Productivity Tips From The World's Top Designers

DESIGNERS FROM GOOGLE, ARGO, WORK & CO., USTWO, SAGMEISTER+WALSH, OKFOCUS, AND MORE TELL US HOW THEY STAY FOCUSED AND KEEP INNOVATING.

 

FOCUS ON DOING JUST ONE THING

A number of years ago, it was rumored that Steve Jobs took his inner circle on a corporate retreat to talk about company priorities. At the retreat, he went around the room and asked his inner circle their top priority for the year and jotted them down. At the end, he erased all but one priority and said, 'This is what we’re going to accomplish this year. We’re going to crush this one thing and do it better than anyone ever has. —Golden Krishna, senior UX designer, Zappos

BREAK DOWN BIG TASKS

I found breaking down big goals into smaller tasks to be the best way for me to get things done. I can make small progress and knock off these bite-size tasks whenever I have a moment. —Jannie Lai, head of UX, Light

Read

I voraciously consume science fiction and peruse several design blogs a day. It keeps the lateral thought pathways open. Vision pieces are not just marketing fluff. They exercise the design muscle one employs for clients. —Jared Ficklin, Argo Design

DO IT FOR THE HATERS

Think about all your haters and the people who don't believe in you. That's a huge motivator, as well as thinking about how good it feels to see something you made in the world. Focus on the ends and the means become easier. —Ryder Ripps, creative director, OKFocus

ZOOM IN, ZOOM OUT

When I'm working on my own, I try to toggle back and forth between the overall structure of a design and the tiny details. I'll typically spend some time laying things out and trying to get everything on the page, but will then jump into the details, such as designing icons and getting them perfectly on a pixel. In my opinion, this is something that designers don't always spend enough time on. It slows you down, so you should do it for a while then return back to the overall design. I'll usually repeat this process until I'm happy with the work. Inevitably, if I get up from my desk and come back, I might hate the work and may even start over—but that's an important part of the process. —Ian Burns, group creative director, Huge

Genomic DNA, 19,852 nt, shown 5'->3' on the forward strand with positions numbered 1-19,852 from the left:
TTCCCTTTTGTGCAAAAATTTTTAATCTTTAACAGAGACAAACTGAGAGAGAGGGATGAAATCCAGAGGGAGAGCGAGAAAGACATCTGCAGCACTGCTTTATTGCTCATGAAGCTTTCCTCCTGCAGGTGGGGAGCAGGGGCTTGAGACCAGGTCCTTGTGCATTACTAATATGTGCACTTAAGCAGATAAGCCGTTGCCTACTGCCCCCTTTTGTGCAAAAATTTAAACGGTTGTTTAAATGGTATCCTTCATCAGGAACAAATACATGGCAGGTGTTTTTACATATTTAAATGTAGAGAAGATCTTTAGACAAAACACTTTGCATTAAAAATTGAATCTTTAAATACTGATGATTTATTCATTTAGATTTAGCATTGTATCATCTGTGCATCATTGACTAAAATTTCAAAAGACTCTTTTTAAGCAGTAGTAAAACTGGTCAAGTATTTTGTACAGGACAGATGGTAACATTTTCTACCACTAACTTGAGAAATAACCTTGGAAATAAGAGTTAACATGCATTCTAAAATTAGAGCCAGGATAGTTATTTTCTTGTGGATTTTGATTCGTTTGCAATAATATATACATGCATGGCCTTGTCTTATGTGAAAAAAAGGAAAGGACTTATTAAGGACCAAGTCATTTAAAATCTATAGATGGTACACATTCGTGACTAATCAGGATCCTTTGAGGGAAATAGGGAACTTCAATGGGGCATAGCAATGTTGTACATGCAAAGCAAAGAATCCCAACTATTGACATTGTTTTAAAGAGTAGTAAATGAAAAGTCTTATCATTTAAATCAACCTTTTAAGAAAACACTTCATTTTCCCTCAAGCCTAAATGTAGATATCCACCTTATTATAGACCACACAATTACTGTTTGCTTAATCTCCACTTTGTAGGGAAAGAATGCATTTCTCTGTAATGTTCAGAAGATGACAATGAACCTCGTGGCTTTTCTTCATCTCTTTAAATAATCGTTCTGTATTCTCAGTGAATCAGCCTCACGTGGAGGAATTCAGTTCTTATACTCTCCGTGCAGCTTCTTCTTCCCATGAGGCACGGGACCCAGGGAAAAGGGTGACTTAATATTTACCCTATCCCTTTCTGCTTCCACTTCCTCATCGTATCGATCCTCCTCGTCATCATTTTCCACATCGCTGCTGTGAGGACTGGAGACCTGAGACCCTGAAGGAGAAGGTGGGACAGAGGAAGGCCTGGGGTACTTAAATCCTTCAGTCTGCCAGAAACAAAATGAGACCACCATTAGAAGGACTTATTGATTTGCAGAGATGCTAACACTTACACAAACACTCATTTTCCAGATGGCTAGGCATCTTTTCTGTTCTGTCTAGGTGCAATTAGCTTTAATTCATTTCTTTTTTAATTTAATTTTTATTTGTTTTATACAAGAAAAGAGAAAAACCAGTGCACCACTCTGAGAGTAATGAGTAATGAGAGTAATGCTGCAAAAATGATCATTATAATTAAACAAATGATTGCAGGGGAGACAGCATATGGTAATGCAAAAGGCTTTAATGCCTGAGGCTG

IMPOSE ORDER UPON CHAOS

A trick that keeps me productive and organized is naming my layers and having structure. I'm helpless without this process, but I've also seen great, fast designers who are fine skipping that step. Heaven help you if you have to open their files, though. —Ian Burns, group creative director, Huge

LET THINGS MARINATE

The problems that appear the simplest are usually the most interesting. They tend to be deceitfully simple, and can lead to either an obvious solution or to an elegant and complex solution. I don't tackle simple design problems right away. I let them linger in the back of my mind, sometimes for days. I often find that the most compelling solutions come from elsewhere. I am inspired by art and literature, various other disciplines, unusual materials and unexpected experiences. By taking my time with simple problems, I often find a truly elegant and unique solution. —Joanna Berzowska, head of electronic textiles, OMsignal

GET EXTREME

My number one productivity killer is 'more of the same.' UX people probably more than anyone else need stimulation to be productive and inspired. I catch myself being most productive if I challenge myself with new experiences at least once a week. For example, when you are observing blind users orient themselves, using their hands and their ears instead of their eyes in a way that you never knew you could, I immediately start generating ideas: What do these extreme experiences mean for technology? How could I transform my observations into innovative design ideas for everyone? —Astrid Weber, UX researcher, Google

Article Taken From: http://www.fastcodesign.com/3048065/32-productivity-tips-from-the-worlds-top-designers

 

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